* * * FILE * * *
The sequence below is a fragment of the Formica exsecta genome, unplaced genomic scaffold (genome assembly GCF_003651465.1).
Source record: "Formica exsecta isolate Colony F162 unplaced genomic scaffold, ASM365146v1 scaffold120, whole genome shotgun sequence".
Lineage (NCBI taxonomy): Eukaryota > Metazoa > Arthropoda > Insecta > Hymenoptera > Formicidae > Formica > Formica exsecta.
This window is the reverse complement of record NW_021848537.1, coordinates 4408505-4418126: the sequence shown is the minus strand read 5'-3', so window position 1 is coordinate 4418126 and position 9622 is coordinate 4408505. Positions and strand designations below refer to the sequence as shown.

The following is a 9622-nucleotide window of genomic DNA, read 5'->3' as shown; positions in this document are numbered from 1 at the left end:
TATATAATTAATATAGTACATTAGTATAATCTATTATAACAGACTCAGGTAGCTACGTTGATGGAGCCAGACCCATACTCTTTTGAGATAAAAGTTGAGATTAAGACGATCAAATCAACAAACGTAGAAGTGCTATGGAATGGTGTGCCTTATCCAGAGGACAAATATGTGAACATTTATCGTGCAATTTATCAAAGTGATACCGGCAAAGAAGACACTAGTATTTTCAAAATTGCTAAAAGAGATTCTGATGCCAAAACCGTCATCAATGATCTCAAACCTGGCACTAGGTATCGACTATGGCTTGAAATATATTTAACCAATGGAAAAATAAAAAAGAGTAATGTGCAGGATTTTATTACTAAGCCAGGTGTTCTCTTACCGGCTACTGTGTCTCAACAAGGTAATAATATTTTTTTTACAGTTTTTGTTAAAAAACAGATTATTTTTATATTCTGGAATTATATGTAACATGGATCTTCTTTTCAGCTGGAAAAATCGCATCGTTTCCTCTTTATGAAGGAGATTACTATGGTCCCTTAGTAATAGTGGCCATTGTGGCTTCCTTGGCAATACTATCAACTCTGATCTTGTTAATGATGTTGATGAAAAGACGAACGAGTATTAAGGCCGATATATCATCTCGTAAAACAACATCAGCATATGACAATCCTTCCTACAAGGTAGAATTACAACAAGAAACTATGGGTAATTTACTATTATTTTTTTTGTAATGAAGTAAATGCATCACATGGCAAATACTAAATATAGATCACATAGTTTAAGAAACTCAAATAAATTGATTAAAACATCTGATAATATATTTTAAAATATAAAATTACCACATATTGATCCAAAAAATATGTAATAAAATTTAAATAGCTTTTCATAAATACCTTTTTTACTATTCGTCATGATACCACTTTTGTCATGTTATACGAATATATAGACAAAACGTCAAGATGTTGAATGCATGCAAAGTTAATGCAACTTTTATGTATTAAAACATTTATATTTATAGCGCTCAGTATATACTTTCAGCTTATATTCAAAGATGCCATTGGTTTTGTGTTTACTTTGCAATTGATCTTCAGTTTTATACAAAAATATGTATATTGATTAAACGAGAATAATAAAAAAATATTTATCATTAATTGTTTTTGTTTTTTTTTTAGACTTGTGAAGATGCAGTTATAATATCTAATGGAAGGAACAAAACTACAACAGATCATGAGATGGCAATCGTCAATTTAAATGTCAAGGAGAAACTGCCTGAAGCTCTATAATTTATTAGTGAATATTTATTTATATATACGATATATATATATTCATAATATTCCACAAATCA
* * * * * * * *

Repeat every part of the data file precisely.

The sequence below is a fragment of the Formica exsecta genome, unplaced genomic scaffold (genome assembly GCF_003651465.1).
Source record: "Formica exsecta isolate Colony F162 unplaced genomic scaffold, ASM365146v1 scaffold120, whole genome shotgun sequence".
Lineage (NCBI taxonomy): Eukaryota > Metazoa > Arthropoda > Insecta > Hymenoptera > Formicidae > Formica > Formica exsecta.
This window is the reverse complement of record NW_021848537.1, coordinates 4408505-4418126: the sequence shown is the minus strand read 5'-3', so window position 1 is coordinate 4418126 and position 9622 is coordinate 4408505. Positions and strand designations below refer to the sequence as shown.

The following is a 9622-nucleotide window of genomic DNA, read 5'->3' as shown; positions in this document are numbered from 1 at the left end:
TATATAATTAATATAGTACATTAGTATAATCTATTATAACAGACTCAGGTAGCTACGTTGATGGAGCCAGACCCATACTCTTTTGAGATAAAAGTTGAGATTAAGACGATCAAATCAACAAACGTAGAAGTGCTATGGAATGGTGTGCCTTATCCAGAGGACAAATATGTGAACATTTATCGTGCAATTTATCAAAGTGATACCGGCAAAGAAGACACTAGTATTTTCAAAATTGCTAAAAGAGATTCTGATGCCAAAACCGTCATCAATGATCTCAAACCTGGCACTAGGTATCGACTATGGCTTGAAATATATTTAACCAATGGAAAAATAAAAAAGAGTAATGTGCAGGATTTTATTACTAAGCCAGGTGTTCTCTTACCGGCTACTGTGTCTCAACAAGGTAATAATATTTTTTTTACAGTTTTTGTTAAAAAACAGATTATTTTTATATTCTGGAATTATATGTAACATGGATCTTCTTTTCAGCTGGAAAAATCGCATCGTTTCCTCTTTATGAAGGAGATTACTATGGTCCCTTAGTAATAGTGGCCATTGTGGCTTCCTTGGCAATACTATCAACTCTGATCTTGTTAATGATGTTGATGAAAAGACGAACGAGTATTAAGGCCGATATATCATCTCGTAAAACAACATCAGCATATGACAATCCTTCCTACAAGGTAGAATTACAACAAGAAACTATGGGTAATTTACTATTATTTTTTTTGTAATGAAGTAAATGCATCACATGGCAAATACTAAATATAGATCACATAGTTTAAGAAACTCAAATAAATTGATTAAAACATCTGATAATATATTTTAAAATATAAAATTACCACATATTGATCCAAAAAATATGTAATAAAATTTAAATAGCTTTTCATAAATACCTTTTTTACTATTCGTCATGATACCACTTTTGTCATGTTATACGAATATATAGACAAAACGTCAAGATGTTGAATGCATGCAAAGTTAATGCAACTTTTATGTATTAAAACATTTATATTTATAGCGCTCAGTATATACTTTCAGCTTATATTCAAAGATGCCATTGGTTTTGTGTTTACTTTGCAATTGATCTTCAGTTTTATACAAAAATATGTATATTGATTAAACGAGAATAATAAAAAAATATTTATCATTAATTGTTTTTGTTTTTTTTTTAGACTTGTGAAGATGCAGTTATAATATCTAATGGAAGGAACAAAACTACAACAGATCATGAGATGGCAATCGTCAATTTAAATGTCAAGGAGAAACTGCCTGAAGCTCTATAATTTATTAGTGAATATTTATTTATATATACGATATATATATATTCATAATATTCCACAAATCA